The federal eviction moratorium was in place for almost a year and now has been struck down, so James Keys and Tunde Ogunlana discuss the circumstances that led to its demise and what we have and don’t have to try to mitigate the ongoing economic effects from the Covid-19 pandemic that led to the moratorium in the first place (01:21). The guys also take a look at the dispute between Spencer Elden, whose naked photographed appeared on the cover of Nirvana’s 1991 album, Nevermind, and the stakeholders who created and used the photo 30 years ago (37:40).
Why the overturned eviction moratorium may be too little, too late for both renters, landlords (Yahoo Finance)
Here's what renters can expect after the end of the federal eviction ban (CNN)
Biden's COVID-19 eviction freeze is back at the Supreme Court. Here's how it got there. (USA Today)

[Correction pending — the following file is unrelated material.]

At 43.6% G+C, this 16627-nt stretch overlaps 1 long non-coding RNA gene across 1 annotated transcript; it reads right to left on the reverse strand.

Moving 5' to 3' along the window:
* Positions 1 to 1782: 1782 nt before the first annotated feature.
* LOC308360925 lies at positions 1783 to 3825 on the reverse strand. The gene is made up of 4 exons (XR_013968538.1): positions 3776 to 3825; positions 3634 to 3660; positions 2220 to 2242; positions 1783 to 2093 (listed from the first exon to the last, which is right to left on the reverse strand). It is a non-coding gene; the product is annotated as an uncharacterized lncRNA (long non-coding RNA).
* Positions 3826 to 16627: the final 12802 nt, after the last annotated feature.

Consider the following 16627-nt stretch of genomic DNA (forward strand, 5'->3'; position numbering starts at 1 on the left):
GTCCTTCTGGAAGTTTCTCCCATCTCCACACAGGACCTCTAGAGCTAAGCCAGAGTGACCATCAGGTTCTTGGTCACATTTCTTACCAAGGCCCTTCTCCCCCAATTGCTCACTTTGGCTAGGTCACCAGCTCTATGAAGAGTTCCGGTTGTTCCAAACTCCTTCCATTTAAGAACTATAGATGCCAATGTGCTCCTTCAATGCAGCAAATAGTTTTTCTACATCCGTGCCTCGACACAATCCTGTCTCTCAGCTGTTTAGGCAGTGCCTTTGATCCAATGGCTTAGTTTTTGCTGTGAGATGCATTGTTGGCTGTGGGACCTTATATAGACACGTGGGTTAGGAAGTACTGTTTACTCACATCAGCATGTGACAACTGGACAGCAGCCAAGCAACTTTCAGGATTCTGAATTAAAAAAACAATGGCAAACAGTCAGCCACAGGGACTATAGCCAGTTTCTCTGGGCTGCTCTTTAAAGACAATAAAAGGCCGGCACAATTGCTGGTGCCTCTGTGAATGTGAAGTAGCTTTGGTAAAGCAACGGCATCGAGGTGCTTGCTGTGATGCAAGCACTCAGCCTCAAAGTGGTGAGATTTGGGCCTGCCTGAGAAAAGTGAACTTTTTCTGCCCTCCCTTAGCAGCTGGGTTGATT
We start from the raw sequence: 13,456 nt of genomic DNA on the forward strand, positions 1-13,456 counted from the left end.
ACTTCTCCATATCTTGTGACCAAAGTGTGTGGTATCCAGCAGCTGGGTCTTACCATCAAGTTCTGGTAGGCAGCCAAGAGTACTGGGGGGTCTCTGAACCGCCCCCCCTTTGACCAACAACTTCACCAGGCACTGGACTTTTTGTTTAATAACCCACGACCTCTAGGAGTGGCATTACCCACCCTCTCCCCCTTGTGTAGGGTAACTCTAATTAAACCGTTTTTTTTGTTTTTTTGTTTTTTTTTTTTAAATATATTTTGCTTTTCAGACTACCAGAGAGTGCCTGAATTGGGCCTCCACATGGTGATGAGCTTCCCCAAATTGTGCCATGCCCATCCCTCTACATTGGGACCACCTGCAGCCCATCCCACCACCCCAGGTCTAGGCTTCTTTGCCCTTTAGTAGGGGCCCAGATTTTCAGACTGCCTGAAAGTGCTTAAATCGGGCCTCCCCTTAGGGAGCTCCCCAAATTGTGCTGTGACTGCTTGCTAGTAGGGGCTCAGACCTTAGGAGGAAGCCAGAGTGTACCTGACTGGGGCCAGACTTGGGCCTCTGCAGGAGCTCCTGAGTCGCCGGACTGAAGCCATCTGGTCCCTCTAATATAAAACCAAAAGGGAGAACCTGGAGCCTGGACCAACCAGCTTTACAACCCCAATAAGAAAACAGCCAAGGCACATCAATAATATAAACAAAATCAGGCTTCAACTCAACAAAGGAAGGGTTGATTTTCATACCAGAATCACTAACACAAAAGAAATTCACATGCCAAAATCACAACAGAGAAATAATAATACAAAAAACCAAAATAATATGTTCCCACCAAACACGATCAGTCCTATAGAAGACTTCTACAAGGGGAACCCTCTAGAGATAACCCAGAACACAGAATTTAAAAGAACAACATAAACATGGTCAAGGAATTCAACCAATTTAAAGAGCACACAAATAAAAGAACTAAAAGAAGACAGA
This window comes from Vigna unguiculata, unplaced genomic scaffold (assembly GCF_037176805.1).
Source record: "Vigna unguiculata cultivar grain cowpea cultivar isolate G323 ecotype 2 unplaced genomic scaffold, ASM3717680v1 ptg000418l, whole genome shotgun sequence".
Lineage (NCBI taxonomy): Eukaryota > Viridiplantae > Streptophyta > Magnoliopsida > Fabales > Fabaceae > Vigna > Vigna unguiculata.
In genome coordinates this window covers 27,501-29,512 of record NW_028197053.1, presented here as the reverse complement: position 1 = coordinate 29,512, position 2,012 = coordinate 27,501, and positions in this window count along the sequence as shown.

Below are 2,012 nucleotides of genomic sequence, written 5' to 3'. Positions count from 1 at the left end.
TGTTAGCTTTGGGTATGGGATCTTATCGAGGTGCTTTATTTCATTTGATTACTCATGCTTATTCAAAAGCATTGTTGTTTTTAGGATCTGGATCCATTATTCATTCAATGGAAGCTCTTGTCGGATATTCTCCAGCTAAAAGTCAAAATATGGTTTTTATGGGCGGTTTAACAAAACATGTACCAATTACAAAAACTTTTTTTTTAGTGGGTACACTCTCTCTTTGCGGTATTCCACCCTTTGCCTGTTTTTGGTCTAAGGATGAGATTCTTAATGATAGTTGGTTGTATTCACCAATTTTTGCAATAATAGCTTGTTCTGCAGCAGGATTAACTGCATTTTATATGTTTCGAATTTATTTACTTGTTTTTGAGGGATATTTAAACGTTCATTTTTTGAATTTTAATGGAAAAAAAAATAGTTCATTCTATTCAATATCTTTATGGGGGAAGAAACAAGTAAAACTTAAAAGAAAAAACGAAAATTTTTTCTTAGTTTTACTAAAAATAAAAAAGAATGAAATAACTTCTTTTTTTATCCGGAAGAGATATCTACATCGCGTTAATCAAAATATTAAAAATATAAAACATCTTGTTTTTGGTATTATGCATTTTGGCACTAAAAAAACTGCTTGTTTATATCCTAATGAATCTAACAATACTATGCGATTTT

Eviction moratoriums aren't enough to rescue millions of Americans behind on rent (CNN)
As national eviction ban expires, a look at who rents and who owns in the U.S. (Pew Research Center)
Emergency Rental Assistance Program (U.S. Treasury)
Baby on Nevermind cover sues Nirvana over child sexual exploitation (Guardian)
What is Call It Like I See It?
Call It Like I See It proves that news and social commentary does not have to be manipulative or sensationalist to be interesting, so join hosts James Keys and Tunde Ogunlana as they take a weekly look at notable news stories, opinion pieces, or products of our culture and break down what they see.